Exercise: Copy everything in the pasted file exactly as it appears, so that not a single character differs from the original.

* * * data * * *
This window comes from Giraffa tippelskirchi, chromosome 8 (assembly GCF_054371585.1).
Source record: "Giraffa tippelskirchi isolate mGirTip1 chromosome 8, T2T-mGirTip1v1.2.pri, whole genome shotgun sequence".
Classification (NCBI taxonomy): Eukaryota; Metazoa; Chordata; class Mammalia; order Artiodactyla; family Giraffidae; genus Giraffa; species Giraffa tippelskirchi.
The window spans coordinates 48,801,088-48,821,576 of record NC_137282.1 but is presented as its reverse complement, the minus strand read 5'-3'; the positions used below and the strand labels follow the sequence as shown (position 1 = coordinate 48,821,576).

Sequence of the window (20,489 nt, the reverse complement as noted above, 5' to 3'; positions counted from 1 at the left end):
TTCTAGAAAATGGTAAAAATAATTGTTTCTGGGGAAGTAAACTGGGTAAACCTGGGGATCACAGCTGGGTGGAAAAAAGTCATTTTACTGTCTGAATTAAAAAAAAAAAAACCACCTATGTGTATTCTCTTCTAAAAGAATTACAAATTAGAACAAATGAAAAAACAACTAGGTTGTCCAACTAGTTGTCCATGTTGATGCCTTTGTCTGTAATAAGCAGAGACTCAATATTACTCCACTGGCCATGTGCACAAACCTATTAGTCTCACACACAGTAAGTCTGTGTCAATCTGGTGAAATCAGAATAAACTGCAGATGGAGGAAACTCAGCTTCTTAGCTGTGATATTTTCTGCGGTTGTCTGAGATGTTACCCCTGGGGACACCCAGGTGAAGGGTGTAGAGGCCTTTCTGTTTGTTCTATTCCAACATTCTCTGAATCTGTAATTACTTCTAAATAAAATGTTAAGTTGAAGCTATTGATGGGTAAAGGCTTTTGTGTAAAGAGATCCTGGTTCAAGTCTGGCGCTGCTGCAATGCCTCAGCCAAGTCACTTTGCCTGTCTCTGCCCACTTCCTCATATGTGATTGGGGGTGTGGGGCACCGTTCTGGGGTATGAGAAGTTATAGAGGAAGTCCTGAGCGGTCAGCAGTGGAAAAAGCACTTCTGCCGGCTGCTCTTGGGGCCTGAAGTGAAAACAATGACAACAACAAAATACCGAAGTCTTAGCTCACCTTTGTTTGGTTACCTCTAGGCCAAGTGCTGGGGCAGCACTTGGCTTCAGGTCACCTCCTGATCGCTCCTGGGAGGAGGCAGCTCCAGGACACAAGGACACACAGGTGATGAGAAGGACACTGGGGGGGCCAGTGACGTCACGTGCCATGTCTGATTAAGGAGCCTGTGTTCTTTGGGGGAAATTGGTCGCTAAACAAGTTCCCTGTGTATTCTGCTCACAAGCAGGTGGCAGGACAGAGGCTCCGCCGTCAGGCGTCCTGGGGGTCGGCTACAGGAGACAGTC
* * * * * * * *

This window comes from Giraffa tippelskirchi, chromosome 8 (assembly GCF_054371585.1).
Source record: "Giraffa tippelskirchi isolate mGirTip1 chromosome 8, T2T-mGirTip1v1.2.pri, whole genome shotgun sequence".
Classification (NCBI taxonomy): Eukaryota; Metazoa; Chordata; class Mammalia; order Artiodactyla; family Giraffidae; genus Giraffa; species Giraffa tippelskirchi.
The window spans coordinates 48,801,088-48,821,576 of record NC_137282.1 but is presented as its reverse complement, the minus strand read 5'-3'; the positions used below and the strand labels follow the sequence as shown (position 1 = coordinate 48,821,576).

Sequence of the window (20,489 nt, the reverse complement as noted above, 5' to 3'; positions counted from 1 at the left end):
TTCTAGAAAATGGTAAAAATAATTGTTTCTGGGGAAGTAAACTGGGTAAACCTGGGGATCACAGCTGGGTGGAAAAAAGTCATTTTACTGTCTGAATTAAAAAAAAAAAAACCACCTATGTGTATTCTCTTCTAAAAGAATTACAAATTAGAACAAATGAAAAAACAACTAGGTTGTCCAACTAGTTGTCCATGTTGATGCCTTTGTCTGTAATAAGCAGAGACTCAATATTACTCCACTGGCCATGTGCACAAACCTATTAGTCTCACACACAGTAAGTCTGTGTCAATCTGGTGAAATCAGAATAAACTGCAGATGGAGGAAACTCAGCTTCTTAGCTGTGATATTTTCTGCGGTTGTCTGAGATGTTACCCCTGGGGACACCCAGGTGAAGGGTGTAGAGGCCTTTCTGTTTGTTCTATTCCAACATTCTCTGAATCTGTAATTACTTCTAAATAAAATGTTAAGTTGAAGCTATTGATGGGTAAAGGCTTTTGTGTAAAGAGATCCTGGTTCAAGTCTGGCGCTGCTGCAATGCCTCAGCCAAGTCACTTTGCCTGTCTCTGCCCACTTCCTCATATGTGATTGGGGGTGTGGGGCACCGTTCTGGGGTATGAGAAGTTATAGAGGAAGTCCTGAGCGGTCAGCAGTGGAAAAAGCACTTCTGCCGGCTGCTCTTGGGGCCTGAAGTGAAAACAATGACAACAACAAAATACCGAAGTCTTAGCTCACCTTTGTTTGGTTACCTCTAGGCCAAGTGCTGGGGCAGCACTTGGCTTCAGGTCACCTCCTGATCGCTCCTGGGAGGAGGCAGCTCCAGGACACAAGGACACACAGGTGATGAGAAGGACACTGGGGGGGCCAGTGACGTCACGTGCCATGTCTGATTAAGGAGCCTGTGTTCTTTGGGGGAAATTGGTCGCTAAACAAGTTCCCTGTGTATTCTGCTCACAAGCAGGTGGCAGGACAGAGGCTCCGCCGTCAGGCGTCCTGGGGGTCGGCTACAGGAGACAGTC